BFS finds shortest path in general unweighted graph - and also specifically in DAG [since it is also a graph]. It is also pretty simple to code it.
Note that DFS will find a path - but it doesn't have to be the shortest one.
You might also want to have a look at this post to see how to get the actual path from BFS after running it.
EDIT: according to your comments, it seems you want
O(|V|) solution, and it doesn't have to be shortest. a modification of DFS is the way to do then, since the DAG has a single source and a single sink, every path from the source reaches the sink.
Note that since your graph is a DAG and since we established that every path from the source reaches the sink, you don't need to go backward after exploring a certain path [so no recursion or stack is needed].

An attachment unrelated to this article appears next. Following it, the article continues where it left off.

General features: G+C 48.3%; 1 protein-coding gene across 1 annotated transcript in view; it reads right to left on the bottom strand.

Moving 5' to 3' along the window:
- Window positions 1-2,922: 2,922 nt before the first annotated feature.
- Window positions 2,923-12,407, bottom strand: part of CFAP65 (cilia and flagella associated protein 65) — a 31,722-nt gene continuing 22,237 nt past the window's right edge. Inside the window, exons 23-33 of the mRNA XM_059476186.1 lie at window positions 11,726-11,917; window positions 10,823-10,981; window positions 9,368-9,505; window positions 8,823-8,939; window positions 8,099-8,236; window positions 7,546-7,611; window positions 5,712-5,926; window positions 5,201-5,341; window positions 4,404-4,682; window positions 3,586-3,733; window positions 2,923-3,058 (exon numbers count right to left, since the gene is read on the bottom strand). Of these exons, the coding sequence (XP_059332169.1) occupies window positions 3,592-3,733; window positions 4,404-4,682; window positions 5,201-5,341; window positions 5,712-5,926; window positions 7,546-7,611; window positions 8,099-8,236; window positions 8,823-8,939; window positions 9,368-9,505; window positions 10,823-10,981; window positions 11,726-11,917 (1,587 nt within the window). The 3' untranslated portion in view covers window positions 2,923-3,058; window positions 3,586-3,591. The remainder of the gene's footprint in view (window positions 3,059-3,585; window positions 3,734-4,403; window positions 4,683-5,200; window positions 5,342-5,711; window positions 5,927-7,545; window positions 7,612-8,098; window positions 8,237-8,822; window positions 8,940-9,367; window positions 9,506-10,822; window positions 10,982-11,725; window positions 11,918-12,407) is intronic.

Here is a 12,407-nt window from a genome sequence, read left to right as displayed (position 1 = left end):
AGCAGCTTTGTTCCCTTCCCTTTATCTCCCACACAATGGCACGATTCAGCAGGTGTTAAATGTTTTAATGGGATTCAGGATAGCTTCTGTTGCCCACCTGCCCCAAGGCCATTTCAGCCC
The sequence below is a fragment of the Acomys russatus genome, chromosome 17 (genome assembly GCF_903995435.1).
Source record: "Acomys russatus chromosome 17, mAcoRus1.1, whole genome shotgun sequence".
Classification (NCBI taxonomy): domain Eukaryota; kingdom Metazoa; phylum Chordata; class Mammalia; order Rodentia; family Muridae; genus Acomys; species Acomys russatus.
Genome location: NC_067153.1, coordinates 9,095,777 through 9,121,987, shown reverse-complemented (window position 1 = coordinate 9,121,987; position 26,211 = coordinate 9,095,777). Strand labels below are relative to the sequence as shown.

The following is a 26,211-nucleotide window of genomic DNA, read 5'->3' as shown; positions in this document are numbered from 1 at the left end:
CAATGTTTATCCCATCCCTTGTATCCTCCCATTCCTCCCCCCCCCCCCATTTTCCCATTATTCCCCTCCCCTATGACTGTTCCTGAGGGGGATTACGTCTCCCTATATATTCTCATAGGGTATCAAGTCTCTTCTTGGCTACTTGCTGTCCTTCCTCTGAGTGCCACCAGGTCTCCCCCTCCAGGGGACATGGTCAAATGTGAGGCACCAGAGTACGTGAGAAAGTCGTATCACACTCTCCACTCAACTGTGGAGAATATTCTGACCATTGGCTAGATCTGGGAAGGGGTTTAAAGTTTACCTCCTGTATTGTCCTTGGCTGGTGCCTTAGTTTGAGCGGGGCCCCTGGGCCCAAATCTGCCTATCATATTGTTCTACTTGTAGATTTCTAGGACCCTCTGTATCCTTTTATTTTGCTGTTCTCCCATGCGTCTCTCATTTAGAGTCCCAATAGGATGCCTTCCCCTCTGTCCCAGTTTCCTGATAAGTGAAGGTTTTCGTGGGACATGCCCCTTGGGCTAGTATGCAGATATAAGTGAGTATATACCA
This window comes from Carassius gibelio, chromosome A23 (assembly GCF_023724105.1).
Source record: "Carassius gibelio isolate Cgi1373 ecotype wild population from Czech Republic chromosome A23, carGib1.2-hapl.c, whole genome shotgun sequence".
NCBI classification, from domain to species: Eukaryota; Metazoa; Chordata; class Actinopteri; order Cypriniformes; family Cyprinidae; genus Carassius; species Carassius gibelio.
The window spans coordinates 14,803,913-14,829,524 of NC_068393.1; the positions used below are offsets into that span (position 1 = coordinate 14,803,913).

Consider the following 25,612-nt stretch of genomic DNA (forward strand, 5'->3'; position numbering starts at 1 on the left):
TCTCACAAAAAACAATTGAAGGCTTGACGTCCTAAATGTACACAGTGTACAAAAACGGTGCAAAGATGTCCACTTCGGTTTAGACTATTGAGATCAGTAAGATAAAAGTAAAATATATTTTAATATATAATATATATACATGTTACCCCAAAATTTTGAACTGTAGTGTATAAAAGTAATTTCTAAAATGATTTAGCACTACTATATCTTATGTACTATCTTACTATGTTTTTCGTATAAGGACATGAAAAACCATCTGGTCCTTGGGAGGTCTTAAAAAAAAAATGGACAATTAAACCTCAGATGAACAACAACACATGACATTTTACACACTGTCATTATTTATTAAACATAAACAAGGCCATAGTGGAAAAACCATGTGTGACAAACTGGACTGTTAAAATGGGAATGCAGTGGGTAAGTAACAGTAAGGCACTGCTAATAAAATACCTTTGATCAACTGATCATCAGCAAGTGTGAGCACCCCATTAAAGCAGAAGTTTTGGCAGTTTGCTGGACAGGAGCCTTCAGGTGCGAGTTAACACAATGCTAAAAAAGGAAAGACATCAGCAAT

map <- new map
current <- source
while (current != target):
next <- current.getNextVertex() //just chose an arbitrary edge and follow it, doesn't matter which
map.put(next,current) //we "discovered" next by following current
current <- next
after running this algorithm, you need to follow back the map from the target to the
source - and you get the actual path [reversed of course]
The complexity is indeed
O(n) because we visit each node at most once. In order to maintain
O(n) the map has to be a hashmap [and not a treemap]. If the vertices are enumerated - you can even implement the map as an array.